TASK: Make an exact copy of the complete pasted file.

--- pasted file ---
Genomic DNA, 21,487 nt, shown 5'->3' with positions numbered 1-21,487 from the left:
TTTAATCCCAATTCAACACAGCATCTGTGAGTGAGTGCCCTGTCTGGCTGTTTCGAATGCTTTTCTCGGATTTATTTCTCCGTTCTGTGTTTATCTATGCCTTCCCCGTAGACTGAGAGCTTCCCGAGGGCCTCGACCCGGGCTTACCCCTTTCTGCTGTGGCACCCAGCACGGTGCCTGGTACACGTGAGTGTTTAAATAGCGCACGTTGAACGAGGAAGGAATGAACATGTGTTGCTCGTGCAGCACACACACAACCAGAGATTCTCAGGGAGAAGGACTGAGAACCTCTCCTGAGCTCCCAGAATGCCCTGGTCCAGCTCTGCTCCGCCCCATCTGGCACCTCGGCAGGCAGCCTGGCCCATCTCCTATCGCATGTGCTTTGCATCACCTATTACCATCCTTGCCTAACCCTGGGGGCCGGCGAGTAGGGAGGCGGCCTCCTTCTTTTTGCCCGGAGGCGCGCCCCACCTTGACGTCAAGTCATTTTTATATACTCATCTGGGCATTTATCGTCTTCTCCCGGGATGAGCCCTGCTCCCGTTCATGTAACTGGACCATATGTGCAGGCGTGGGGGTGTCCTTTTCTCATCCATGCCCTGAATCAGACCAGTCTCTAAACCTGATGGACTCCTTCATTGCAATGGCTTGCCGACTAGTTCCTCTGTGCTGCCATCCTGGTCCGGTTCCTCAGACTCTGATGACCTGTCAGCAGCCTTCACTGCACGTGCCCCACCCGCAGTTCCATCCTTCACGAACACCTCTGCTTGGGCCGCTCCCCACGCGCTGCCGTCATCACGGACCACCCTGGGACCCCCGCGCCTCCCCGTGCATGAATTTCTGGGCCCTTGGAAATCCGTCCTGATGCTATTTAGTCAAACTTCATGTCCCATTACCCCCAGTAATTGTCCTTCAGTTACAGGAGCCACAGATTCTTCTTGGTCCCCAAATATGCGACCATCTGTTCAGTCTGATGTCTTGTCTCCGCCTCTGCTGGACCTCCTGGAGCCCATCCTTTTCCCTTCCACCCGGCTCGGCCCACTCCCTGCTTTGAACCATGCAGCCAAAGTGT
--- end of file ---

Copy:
Genomic DNA, 21,487 nt, shown 5'->3' with positions numbered 1-21,487 from the left:
TTTAATCCCAATTCAACACAGCATCTGTGAGTGAGTGCCCTGTCTGGCTGTTTCGAATGCTTTTCTCGGATTTATTTCTCCGTTCTGTGTTTATCTATGCCTTCCCCGTAGACTGAGAGCTTCCCGAGGGCCTCGACCCGGGCTTACCCCTTTCTGCTGTGGCACCCAGCACGGTGCCTGGTACACGTGAGTGTTTAAATAGCGCACGTTGAACGAGGAAGGAATGAACATGTGTTGCTCGTGCAGCACACACACAACCAGAGATTCTCAGGGAGAAGGACTGAGAACCTCTCCTGAGCTCCCAGAATGCCCTGGTCCAGCTCTGCTCCGCCCCATCTGGCACCTCGGCAGGCAGCCTGGCCCATCTCCTATCGCATGTGCTTTGCATCACCTATTACCATCCTTGCCTAACCCTGGGGGCCGGCGAGTAGGGAGGCGGCCTCCTTCTTTTTGCCCGGAGGCGCGCCCCACCTTGACGTCAAGTCATTTTTATATACTCATCTGGGCATTTATCGTCTTCTCCCGGGATGAGCCCTGCTCCCGTTCATGTAACTGGACCATATGTGCAGGCGTGGGGGTGTCCTTTTCTCATCCATGCCCTGAATCAGACCAGTCTCTAAACCTGATGGACTCCTTCATTGCAATGGCTTGCCGACTAGTTCCTCTGTGCTGCCATCCTGGTCCGGTTCCTCAGACTCTGATGACCTGTCAGCAGCCTTCACTGCACGTGCCCCACCCGCAGTTCCATCCTTCACGAACACCTCTGCTTGGGCCGCTCCCCACGCGCTGCCGTCATCACGGACCACCCTGGGACCCCCGCGCCTCCCCGTGCATGAATTTCTGGGCCCTTGGAAATCCGTCCTGATGCTATTTAGTCAAACTTCATGTCCCATTACCCCCAGTAATTGTCCTTCAGTTACAGGAGCCACAGATTCTTCTTGGTCCCCAAATATGCGACCATCTGTTCAGTCTGATGTCTTGTCTCCGCCTCTGCTGGACCTCCTGGAGCCCATCCTTTTCCCTTCCACCCGGCTCGGCCCACTCCCTGCTTTGAACCATGCAGCCAAAGTGT